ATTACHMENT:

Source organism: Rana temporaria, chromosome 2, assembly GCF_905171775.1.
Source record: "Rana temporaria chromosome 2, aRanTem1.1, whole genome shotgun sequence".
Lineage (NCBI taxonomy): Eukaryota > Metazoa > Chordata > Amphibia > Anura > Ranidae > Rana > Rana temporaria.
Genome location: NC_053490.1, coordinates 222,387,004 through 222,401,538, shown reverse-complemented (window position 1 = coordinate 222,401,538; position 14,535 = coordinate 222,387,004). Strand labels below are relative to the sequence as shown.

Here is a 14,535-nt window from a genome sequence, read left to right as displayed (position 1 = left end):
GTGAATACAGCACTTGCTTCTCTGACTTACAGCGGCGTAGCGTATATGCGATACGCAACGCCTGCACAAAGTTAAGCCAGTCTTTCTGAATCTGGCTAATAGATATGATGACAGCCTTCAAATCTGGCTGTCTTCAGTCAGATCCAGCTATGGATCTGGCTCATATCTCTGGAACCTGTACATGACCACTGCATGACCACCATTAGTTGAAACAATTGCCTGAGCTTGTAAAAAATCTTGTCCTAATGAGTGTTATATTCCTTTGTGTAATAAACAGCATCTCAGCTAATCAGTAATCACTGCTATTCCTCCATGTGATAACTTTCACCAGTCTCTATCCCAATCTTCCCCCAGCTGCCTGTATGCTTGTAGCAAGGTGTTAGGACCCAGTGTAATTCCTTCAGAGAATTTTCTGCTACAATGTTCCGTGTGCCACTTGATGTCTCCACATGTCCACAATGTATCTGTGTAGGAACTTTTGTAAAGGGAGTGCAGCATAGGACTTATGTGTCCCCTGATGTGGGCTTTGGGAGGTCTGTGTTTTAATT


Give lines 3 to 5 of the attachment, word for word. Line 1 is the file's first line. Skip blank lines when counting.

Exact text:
Lineage (NCBI taxonomy): Eukaryota > Metazoa > Chordata > Amphibia > Anura > Ranidae > Rana > Rana temporaria.
Genome location: NC_053490.1, coordinates 222,387,004 through 222,401,538, shown reverse-complemented (window position 1 = coordinate 222,401,538; position 14,535 = coordinate 222,387,004). Strand labels below are relative to the sequence as shown.

Here is a 14,535-nt window from a genome sequence, read left to right as displayed (position 1 = left end):